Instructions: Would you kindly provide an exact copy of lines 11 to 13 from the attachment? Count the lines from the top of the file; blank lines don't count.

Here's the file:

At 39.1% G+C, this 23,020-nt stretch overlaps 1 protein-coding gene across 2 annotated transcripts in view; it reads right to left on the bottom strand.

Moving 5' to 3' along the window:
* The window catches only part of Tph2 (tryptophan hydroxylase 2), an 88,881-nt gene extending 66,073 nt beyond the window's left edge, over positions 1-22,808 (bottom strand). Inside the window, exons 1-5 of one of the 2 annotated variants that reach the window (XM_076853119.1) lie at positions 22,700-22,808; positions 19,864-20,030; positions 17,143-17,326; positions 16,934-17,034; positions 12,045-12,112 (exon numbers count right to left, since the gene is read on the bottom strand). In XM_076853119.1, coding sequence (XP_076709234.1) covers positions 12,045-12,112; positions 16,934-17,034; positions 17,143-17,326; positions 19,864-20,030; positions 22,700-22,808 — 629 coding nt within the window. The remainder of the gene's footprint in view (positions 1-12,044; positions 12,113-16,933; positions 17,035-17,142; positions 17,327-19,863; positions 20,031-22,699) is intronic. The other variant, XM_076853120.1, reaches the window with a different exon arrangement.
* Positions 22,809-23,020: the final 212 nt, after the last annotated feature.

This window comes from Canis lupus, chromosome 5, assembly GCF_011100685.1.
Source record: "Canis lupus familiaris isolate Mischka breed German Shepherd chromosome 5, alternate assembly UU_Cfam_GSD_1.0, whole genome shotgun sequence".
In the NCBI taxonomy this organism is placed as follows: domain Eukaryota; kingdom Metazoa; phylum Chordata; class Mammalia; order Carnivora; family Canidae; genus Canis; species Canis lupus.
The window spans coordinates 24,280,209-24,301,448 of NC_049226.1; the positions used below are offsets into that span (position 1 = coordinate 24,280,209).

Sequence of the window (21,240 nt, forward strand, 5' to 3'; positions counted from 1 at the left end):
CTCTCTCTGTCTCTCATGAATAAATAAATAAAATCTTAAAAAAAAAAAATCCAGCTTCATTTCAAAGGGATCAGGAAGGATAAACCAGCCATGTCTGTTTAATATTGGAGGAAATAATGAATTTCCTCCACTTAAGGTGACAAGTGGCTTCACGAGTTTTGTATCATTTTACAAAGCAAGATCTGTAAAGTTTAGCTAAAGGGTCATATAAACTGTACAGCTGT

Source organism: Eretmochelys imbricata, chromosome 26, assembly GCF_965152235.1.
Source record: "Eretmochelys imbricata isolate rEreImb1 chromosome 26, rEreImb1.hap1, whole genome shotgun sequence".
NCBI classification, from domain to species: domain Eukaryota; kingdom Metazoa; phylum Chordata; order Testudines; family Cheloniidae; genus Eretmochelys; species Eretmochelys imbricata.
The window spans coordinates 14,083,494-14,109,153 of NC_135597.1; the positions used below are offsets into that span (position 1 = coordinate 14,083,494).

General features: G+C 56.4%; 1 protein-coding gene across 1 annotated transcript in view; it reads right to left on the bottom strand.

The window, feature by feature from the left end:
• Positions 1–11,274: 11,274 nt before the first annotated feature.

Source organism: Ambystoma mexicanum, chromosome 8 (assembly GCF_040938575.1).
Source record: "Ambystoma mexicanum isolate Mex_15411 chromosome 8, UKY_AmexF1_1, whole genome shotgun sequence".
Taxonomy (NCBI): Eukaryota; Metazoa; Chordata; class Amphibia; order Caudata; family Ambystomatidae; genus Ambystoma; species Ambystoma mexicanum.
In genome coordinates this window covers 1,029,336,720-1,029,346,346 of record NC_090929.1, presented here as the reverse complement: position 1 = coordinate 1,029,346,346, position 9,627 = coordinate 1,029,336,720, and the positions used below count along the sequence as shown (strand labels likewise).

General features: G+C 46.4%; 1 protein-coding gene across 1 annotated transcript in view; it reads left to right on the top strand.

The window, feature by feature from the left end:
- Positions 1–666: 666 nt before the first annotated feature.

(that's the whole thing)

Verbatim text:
Source organism: Eretmochelys imbricata, chromosome 26, assembly GCF_965152235.1.
Source record: "Eretmochelys imbricata isolate rEreImb1 chromosome 26, rEreImb1.hap1, whole genome shotgun sequence".
NCBI classification, from domain to species: domain Eukaryota; kingdom Metazoa; phylum Chordata; order Testudines; family Cheloniidae; genus Eretmochelys; species Eretmochelys imbricata.